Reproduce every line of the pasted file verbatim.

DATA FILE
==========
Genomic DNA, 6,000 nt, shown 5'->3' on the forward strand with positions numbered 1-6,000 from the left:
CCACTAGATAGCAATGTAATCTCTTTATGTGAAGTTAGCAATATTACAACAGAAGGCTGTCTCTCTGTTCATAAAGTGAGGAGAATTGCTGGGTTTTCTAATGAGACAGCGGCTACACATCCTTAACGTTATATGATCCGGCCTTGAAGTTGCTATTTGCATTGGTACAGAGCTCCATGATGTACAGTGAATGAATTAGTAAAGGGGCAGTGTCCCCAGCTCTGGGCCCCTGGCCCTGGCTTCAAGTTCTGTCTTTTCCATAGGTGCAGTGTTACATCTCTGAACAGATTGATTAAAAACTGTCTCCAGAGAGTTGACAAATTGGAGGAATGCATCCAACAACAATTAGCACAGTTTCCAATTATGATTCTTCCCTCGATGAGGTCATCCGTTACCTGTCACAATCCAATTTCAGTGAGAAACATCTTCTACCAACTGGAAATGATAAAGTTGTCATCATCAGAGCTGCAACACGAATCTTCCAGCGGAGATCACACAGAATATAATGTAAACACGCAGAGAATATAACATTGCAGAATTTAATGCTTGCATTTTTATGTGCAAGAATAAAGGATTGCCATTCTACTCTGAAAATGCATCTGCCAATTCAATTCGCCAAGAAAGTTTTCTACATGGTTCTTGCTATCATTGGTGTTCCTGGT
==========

Genomic DNA, 6,000 nt, shown 5'->3' on the forward strand with positions numbered 1-6,000 from the left:
CCACTAGATAGCAATGTAATCTCTTTATGTGAAGTTAGCAATATTACAACAGAAGGCTGTCTCTCTGTTCATAAAGTGAGGAGAATTGCTGGGTTTTCTAATGAGACAGCGGCTACACATCCTTAACGTTATATGATCCGGCCTTGAAGTTGCTATTTGCATTGGTACAGAGCTCCATGATGTACAGTGAATGAATTAGTAAAGGGGCAGTGTCCCCAGCTCTGGGCCCCTGGCCCTGGCTTCAAGTTCTGTCTTTTCCATAGGTGCAGTGTTACATCTCTGAACAGATTGATTAAAAACTGTCTCCAGAGAGTTGACAAATTGGAGGAATGCATCCAACAACAATTAGCACAGTTTCCAATTATGATTCTTCCCTCGATGAGGTCATCCGTTACCTGTCACAATCCAATTTCAGTGAGAAACATCTTCTACCAACTGGAAATGATAAAGTTGTCATCATCAGAGCTGCAACACGAATCTTCCAGCGGAGATCACACAGAATATAATGTAAACACGCAGAGAATATAACATTGCAGAATTTAATGCTTGCATTTTTATGTGCAAGAATAAAGGATTGCCATTCTACTCTGAAAATGCATCTGCCAATTCAATTCGCCAAGAAAGTTTTCTACATGGTTCTTGCTATCATTGGTGTTCCTGGT